The vice president of the Hungarian Bar Association (MÜK), Dr. András Szecskay, seeks to assure investors and businesses that Hungary’s legal system is well founded and that compliance with EU law remains the general intention in an exclusive interview with the Budapest Business Journal.
As a high-ranking member of national bar association, Szecskay is well positioned to comment on the current dynamics of law and the legal profession in Hungary as Prime Minister Viktor Orbán’s Fidesz-led government settles in for a record third consecutive term.
“Compared to the U.S. or U.K. common law traditions, the evolution and development of Hungarian law is quite different,” Szecskay told the BBJ. “In general, Hungarian law is built on a continental legal foundation, deriving originally from Roman law tradition, and in that respect is very similar to the legal systems in Germany, Switzerland and Austria. In the 20th century, Hungarian lawmakers copied and borrowed some legal solutions from lawmakers in those countries. Beyond that, I think that the biggest difficulty of Hungarian law for foreigners is the language.”
More recently, the greatest changes taking place in Hungary’s legal system are the result of having joined the European Union in 2004. To suggest, however, that the Orbán-led government and the EU have not always seen eye to eye over the past eight years qualifies as serious understatement. Even without the often-simmering tension between the parties involved, achieving compliance with EU legislation is no easy task.
“While Hungary has some historical and traditional differences, foreign investors should not be afraid of facing situations under Hungarian law that would result in extreme or weird solutions,” Szecskay explained. “It is the intent of Hungary to comply as closely as possible with corresponding EU regulations. This may not be what the government and Prime Minister always communicate to the public for political considerations, but compliance is the general intention nonetheless.”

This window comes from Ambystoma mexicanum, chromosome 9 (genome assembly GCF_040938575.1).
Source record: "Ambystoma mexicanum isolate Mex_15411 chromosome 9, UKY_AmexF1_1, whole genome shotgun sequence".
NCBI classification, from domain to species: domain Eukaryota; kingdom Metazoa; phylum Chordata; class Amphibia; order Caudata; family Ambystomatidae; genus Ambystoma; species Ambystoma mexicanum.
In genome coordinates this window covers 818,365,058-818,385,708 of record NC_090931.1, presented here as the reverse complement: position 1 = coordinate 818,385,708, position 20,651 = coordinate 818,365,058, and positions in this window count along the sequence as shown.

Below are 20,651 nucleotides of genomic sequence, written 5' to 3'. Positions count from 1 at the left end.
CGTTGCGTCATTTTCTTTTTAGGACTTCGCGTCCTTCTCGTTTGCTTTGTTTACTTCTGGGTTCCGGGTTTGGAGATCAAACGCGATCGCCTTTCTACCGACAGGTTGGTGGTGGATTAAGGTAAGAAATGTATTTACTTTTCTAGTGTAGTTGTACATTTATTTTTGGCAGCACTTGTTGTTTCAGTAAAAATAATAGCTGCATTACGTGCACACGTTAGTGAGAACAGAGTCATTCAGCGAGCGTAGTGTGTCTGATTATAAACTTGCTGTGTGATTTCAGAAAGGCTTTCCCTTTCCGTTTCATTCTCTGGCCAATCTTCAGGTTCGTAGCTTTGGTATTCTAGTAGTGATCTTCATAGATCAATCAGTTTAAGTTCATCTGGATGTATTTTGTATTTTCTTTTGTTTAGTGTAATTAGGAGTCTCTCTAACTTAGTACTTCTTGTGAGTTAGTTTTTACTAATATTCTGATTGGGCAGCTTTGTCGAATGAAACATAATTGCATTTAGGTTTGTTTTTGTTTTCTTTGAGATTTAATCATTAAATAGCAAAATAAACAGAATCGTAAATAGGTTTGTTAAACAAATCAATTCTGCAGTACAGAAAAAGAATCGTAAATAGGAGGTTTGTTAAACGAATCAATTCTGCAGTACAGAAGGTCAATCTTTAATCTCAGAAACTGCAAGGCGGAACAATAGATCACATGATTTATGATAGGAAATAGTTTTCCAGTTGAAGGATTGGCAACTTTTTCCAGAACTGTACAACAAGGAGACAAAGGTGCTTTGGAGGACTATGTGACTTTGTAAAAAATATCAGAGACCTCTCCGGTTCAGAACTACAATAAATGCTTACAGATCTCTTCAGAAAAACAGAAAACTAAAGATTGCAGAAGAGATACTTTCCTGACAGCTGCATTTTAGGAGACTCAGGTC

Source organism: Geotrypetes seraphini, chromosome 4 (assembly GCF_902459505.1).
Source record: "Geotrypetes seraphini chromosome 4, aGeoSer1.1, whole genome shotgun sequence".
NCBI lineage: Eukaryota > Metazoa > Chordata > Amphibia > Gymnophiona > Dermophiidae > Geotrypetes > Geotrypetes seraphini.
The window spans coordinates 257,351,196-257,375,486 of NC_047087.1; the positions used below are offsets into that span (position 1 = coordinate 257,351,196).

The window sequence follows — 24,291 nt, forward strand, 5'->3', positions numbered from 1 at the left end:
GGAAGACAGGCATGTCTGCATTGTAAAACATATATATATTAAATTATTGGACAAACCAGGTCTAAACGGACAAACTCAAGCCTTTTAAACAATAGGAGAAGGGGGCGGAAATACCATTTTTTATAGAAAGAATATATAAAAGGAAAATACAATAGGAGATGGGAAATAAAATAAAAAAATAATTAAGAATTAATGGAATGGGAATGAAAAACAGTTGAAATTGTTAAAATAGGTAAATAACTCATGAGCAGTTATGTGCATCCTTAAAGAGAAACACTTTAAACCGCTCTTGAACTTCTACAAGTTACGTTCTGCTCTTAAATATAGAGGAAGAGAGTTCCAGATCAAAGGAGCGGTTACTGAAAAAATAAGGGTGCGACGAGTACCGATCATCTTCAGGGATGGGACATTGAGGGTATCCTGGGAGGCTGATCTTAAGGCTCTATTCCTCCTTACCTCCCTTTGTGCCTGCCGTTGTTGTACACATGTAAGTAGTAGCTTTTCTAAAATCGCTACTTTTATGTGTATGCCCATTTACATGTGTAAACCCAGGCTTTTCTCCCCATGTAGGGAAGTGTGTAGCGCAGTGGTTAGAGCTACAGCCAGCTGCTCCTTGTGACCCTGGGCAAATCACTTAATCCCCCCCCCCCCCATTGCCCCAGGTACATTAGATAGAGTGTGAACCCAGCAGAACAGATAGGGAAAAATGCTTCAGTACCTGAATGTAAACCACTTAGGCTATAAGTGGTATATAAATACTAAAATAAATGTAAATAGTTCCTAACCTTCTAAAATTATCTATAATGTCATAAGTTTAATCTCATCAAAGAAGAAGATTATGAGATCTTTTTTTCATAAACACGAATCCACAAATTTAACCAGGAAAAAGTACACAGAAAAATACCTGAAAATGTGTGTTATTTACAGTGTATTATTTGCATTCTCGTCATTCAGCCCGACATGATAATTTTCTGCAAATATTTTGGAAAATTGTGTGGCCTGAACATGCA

The need for compliance also holds true for the EU’s new General Data Protection Regulation (GDPR) legislation, which entered into effect on May 25.
“Every day you hear about GDPR. The legislation is a major burden on companies,” said Szecskay. “I’m sure it will take some time for the Data Protection Office [DPO] to deal with the new situation, but I’m also sure that they will be cautious enough not to impose the maximum fines on companies straight away. While enforcement will be more and more rigorous over time, the DPO will probably further distinguish between the different sizes of companies and their resources, degrees of reluctance to comply, as well as sufficient levels of diligence and effort to comply within a given time frame. But it’s a tough, very complex set of regulations. I’m not personally involved in this, but for those who are involved on a daily basis, including some of my partners, they are very busy.”
As for homegrown legislation, recent changes to Hungary’s new Code of Civil Procedure, effective from January 1 of this year, are having an immediate, if mixed, impact.
“The Code has changed dramatically and imposes new requirements for the average practitioner,” Szecskay explained. “I understand that there was a clear intention in the preparation of the new law to accelerate the procedure and make things more efficient. I don’t know exactly how efficient and how accelerated things will be, but for the everyday practitioner there are so many changes. I’m not speaking here about big law firms where you can find lots of people who are familiar with and involved with such complexities on a daily basis, but about average practitioners who are not familiar with such things – for example, those in more rural areas who are mostly practicing on their own. An average driver cannot drive a Formula 1 race car. I was told recently that the courts have immediately rejected 95 out of 100 submitted claims because they do not satisfy the newly established requirements.”